Bloggers: Torture Commission would be good politically. Energy & Climate, or Health, will help Obama's online appeal:

In this week's National Journal poll of political bloggers, the first question was: "Does your party stand to gain or lose politically if a torture commission is established?" While the question generated a fair amount of pushback from both the Left and the Right (in that political concerns should not be the determining factor), the overwhelming vote on both sides was that their party would be much more likely to gain than to lose. On the Right, I was one of the few who voted "lose," although for the anomolous reason that I am one of the few (perhaps the only) Democrat in Right group. I wrote: "Obama loses. The inquiry will consume the nation's political energy, as did Lewinskygate and Watergate. The result would make it harder to move the Democratic agenda forward."

Which is not say that this reason should be decisive in anyone's consideration; most people today agree that pursuing the Watergate investigation was the right thing to do, despite the fact that it consumed the nation's political energy for over a year.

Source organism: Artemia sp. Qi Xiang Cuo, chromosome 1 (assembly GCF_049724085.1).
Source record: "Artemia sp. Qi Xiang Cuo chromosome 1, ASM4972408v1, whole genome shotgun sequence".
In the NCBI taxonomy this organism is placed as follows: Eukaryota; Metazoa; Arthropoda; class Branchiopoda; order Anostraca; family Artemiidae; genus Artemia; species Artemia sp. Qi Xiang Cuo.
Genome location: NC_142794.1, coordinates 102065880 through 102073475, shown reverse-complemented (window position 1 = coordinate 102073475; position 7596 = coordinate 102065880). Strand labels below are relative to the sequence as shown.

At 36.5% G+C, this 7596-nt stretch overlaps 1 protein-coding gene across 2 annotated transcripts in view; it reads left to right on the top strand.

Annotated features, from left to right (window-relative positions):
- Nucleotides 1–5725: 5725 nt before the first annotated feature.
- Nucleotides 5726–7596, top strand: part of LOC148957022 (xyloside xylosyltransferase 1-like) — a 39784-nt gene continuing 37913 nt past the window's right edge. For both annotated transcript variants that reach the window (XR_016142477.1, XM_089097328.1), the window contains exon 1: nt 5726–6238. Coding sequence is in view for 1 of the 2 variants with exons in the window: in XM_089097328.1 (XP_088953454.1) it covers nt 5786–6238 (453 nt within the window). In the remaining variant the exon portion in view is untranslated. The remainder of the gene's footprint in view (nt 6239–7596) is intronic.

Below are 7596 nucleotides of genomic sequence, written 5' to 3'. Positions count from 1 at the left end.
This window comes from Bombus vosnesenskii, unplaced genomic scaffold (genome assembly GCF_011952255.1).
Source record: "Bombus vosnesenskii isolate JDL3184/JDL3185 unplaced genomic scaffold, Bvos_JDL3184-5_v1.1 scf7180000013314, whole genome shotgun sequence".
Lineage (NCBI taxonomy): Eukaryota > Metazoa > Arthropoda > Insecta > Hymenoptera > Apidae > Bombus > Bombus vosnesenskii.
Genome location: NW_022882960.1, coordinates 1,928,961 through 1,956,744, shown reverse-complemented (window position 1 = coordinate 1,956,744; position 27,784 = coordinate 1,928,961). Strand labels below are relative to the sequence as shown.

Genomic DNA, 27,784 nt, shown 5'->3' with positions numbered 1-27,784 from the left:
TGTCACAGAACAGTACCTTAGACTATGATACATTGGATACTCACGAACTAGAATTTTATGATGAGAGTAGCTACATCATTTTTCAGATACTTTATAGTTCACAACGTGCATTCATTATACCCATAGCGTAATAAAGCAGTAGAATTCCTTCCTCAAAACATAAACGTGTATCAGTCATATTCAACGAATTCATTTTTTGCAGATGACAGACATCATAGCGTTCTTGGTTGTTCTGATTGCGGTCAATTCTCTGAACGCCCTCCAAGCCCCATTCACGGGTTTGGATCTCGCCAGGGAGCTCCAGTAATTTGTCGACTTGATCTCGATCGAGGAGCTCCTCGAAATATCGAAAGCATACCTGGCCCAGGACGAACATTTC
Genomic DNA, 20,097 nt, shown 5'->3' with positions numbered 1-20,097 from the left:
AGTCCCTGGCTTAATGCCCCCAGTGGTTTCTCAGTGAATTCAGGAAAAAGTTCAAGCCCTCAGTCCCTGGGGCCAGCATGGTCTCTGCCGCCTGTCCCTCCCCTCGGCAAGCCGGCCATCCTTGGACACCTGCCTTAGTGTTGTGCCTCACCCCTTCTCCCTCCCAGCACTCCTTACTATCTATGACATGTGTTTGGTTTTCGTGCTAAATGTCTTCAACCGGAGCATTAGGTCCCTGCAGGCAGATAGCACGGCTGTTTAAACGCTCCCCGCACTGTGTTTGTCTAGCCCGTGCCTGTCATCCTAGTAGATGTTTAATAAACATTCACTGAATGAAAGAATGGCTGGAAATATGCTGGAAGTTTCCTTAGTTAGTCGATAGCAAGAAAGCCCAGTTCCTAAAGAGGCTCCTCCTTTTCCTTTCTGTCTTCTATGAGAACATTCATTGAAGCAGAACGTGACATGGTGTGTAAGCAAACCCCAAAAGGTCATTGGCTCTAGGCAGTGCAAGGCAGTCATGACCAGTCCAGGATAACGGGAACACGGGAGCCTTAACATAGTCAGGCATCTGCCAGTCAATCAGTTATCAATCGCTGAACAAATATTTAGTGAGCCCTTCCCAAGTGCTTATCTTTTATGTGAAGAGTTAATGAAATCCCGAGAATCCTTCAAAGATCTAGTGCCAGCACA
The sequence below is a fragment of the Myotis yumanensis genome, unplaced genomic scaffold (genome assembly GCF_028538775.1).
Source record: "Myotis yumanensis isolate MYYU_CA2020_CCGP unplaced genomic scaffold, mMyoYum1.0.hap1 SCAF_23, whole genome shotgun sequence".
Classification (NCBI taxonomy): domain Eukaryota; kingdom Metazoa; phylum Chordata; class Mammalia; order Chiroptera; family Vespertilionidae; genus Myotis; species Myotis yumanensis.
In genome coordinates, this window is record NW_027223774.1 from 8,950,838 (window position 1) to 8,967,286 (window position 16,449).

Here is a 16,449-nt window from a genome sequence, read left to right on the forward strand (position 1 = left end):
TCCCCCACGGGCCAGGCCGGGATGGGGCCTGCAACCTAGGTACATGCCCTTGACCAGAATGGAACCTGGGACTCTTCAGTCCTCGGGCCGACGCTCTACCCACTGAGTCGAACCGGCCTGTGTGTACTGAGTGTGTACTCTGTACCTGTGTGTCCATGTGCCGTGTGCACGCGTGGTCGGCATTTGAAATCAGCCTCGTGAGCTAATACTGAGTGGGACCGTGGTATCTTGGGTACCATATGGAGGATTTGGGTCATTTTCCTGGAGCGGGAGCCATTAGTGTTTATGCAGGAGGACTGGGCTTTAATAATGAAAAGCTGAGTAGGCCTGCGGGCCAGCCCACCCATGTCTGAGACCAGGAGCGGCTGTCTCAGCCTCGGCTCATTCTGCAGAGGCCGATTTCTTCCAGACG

Question 2 was "Which of Obama's policy priorities presents the best opportunity to rally his network of online supporters?" On the Right, 53% said alternative energy/climate change, and 33% said health care. On the Left, 76% said health care, and 18% picked energy/climate. The other choices (budget, reduce wasteful spending, taxes) got hardly any votes. I wrote: "The climate issue appeals to lots of idealistic young people, the core of Obama's online network." If the question had been about Obama's base and interest groups more broadly, I might have voted for health care. I concede that the Left bloggers obviously have a better sense of the desires of their readers; my guess was about the "online" supporters more broadly--such as people who signed up as Obama fans on Facebook, but who are not necessarily regular readers of political blogs.